From Harvard University and NBER, Massachusetts Institute of Technology (MIT) and NBER, and MIT and NBER respectively. We thank Mike Fishman, Greg Mankiw, Stew Myers, Andre Perold, Julio Rotemberg, Andrei Shleifer, and seminar participants at numerous institutions for helpful comments. We are also grateful for research support from the Olin and Ford Foundations, MIT's International Financial Services Research Center, Batterymarch Financial Management, and the Division of Research at Harvard Business School.
Herd on the Street: Informational Inefficiencies in a Market with Short-Term Speculation
Article first published online: 30 APR 2012
1992 The American Finance Association
The Journal of Finance
Volume 47, Issue 4, pages 1461–1484, September 1992
How to Cite
FROOT, K. A., SCHARFSTEIN, D. S. and STEIN, J. C. (1992), Herd on the Street: Informational Inefficiencies in a Market with Short-Term Speculation. The Journal of Finance, 47: 1461–1484. doi: 10.1111/j.1540-6261.1992.tb04665.x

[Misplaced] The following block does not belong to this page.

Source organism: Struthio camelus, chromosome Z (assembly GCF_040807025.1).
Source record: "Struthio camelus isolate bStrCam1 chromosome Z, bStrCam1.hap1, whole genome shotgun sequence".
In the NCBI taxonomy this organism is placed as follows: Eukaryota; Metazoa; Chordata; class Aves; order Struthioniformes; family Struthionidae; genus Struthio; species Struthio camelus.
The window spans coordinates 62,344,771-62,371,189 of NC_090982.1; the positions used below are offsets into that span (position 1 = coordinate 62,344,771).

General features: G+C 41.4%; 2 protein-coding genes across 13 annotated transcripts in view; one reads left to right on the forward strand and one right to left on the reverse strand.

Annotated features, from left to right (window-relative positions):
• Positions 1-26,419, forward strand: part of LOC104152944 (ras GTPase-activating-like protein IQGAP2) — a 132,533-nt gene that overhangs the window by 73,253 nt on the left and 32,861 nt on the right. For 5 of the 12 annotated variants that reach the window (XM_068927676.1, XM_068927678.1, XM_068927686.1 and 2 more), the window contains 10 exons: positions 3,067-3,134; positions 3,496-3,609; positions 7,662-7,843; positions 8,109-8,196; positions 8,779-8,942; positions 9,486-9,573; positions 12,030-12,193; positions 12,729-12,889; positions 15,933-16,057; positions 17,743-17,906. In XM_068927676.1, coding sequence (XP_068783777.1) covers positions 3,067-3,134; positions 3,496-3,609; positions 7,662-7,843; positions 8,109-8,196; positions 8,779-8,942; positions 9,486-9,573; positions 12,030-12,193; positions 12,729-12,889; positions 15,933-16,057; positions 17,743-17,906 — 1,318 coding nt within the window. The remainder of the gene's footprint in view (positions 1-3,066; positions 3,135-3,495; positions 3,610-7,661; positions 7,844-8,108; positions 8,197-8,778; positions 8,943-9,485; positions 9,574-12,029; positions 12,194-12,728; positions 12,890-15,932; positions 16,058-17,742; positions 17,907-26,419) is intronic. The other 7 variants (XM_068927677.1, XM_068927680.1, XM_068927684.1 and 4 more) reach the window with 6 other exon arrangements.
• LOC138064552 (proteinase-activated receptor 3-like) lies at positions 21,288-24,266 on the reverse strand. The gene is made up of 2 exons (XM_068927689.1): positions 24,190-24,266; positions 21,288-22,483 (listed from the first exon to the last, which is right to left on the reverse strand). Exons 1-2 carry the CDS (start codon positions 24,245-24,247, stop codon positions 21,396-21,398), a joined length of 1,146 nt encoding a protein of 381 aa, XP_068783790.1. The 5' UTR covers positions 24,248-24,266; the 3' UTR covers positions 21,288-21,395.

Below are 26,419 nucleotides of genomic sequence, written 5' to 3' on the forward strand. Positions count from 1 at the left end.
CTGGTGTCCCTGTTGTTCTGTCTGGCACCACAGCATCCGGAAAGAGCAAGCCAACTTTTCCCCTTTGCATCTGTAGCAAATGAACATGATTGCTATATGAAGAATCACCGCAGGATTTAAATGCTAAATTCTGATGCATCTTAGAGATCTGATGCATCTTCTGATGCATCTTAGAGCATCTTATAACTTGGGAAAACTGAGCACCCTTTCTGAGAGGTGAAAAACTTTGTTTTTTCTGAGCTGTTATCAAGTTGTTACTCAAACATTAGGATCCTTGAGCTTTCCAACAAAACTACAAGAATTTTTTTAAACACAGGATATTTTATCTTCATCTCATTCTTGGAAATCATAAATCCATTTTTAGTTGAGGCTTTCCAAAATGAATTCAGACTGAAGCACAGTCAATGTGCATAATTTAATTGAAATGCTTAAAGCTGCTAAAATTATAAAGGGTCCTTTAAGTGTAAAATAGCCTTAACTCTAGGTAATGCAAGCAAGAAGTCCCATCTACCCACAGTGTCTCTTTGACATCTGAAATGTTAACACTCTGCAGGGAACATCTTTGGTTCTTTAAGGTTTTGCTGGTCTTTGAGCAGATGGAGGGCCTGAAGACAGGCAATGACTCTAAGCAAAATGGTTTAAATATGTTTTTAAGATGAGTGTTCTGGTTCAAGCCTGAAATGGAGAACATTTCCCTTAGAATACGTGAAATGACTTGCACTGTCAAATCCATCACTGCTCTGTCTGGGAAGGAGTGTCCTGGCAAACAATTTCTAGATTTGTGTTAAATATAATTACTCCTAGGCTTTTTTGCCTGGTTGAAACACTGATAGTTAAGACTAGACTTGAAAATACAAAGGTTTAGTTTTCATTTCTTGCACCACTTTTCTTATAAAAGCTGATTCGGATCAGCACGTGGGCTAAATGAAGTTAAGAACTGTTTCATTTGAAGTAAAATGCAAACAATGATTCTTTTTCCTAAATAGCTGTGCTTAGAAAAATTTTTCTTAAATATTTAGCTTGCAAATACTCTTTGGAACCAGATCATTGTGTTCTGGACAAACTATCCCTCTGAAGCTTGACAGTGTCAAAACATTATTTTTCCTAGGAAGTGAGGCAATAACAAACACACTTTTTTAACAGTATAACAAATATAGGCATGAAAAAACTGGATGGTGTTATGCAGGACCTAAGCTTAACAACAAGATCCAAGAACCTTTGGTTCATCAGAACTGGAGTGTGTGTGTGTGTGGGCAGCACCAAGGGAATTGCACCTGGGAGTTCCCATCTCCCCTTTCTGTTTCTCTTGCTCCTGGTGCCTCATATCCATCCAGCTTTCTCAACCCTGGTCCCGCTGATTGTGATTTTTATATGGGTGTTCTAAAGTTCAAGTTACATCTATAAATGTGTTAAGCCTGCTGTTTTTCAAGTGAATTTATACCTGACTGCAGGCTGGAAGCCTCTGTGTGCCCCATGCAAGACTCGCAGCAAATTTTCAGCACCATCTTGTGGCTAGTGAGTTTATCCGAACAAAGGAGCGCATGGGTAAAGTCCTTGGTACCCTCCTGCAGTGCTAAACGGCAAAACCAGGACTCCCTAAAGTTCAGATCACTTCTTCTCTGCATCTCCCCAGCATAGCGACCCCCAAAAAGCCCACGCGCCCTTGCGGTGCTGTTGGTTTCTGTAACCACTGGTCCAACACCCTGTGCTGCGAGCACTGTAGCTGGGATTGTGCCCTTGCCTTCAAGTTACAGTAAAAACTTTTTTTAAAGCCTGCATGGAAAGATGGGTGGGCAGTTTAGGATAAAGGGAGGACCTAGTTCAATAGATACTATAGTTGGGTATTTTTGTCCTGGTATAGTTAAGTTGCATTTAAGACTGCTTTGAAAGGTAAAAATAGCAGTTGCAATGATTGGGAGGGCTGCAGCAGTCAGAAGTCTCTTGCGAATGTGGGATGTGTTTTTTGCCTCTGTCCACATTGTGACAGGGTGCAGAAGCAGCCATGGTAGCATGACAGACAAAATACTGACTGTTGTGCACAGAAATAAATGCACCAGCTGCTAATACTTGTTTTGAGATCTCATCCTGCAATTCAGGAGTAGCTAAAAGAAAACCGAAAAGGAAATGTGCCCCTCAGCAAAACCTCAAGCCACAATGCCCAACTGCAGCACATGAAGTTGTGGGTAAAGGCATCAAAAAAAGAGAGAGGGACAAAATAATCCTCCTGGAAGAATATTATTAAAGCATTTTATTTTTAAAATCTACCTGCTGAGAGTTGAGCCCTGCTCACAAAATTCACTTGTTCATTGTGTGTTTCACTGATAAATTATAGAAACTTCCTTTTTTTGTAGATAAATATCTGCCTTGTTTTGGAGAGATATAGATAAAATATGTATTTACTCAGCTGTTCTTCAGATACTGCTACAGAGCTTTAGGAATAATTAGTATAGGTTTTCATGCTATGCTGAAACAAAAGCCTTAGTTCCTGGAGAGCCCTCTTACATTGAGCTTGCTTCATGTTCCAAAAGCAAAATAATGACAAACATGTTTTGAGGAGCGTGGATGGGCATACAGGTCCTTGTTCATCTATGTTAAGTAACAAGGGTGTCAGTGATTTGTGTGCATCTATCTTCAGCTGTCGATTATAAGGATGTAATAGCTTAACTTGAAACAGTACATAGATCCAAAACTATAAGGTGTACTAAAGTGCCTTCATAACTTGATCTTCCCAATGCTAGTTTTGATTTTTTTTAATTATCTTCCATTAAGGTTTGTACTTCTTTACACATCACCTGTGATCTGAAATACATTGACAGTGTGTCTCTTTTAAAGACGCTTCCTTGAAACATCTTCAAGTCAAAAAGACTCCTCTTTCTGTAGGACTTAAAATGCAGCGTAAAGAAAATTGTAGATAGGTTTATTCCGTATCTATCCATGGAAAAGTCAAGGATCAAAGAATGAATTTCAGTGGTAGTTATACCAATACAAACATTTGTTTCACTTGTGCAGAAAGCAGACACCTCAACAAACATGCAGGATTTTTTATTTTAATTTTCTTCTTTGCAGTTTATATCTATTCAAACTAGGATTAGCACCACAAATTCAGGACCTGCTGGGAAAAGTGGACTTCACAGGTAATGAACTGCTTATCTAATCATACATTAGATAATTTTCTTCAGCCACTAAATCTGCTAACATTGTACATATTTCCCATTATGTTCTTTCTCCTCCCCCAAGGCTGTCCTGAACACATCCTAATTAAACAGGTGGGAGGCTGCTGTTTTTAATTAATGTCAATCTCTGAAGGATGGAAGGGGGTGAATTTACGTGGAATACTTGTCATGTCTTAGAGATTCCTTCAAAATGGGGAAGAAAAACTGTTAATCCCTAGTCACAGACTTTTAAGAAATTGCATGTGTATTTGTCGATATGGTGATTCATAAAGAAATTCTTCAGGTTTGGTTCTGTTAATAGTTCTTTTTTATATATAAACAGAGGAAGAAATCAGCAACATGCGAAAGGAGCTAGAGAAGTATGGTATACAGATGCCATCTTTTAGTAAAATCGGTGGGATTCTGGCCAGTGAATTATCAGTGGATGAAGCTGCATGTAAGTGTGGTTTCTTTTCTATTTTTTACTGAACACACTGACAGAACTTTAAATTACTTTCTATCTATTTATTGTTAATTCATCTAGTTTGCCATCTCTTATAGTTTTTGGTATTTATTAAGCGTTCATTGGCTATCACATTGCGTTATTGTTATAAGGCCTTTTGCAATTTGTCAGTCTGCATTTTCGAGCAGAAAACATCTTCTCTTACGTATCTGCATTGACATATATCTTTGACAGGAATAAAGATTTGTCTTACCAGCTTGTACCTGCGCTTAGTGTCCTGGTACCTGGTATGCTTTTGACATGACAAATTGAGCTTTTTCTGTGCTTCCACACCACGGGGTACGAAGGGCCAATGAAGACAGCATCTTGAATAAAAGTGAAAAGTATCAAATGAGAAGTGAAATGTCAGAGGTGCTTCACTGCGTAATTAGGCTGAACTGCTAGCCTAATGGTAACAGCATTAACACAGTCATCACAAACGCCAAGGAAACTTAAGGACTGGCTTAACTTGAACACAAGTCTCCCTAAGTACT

- Issue published online: 30 APR 2012
- Article first published online: 30 APR 2012
Standard models of informed speculation suggest that traders try to learn information that others do not have. This result implicitly relies on the assumption that speculators have long horizons, i.e., can hold the asset forever. By contrast, we show that if speculators have short horizons, they may herd on the same information, trying to learn what other informed traders also know. There can be multiple herding equilibria, and herding speculators may even choose to study information that is completely unrelated to fundamentals.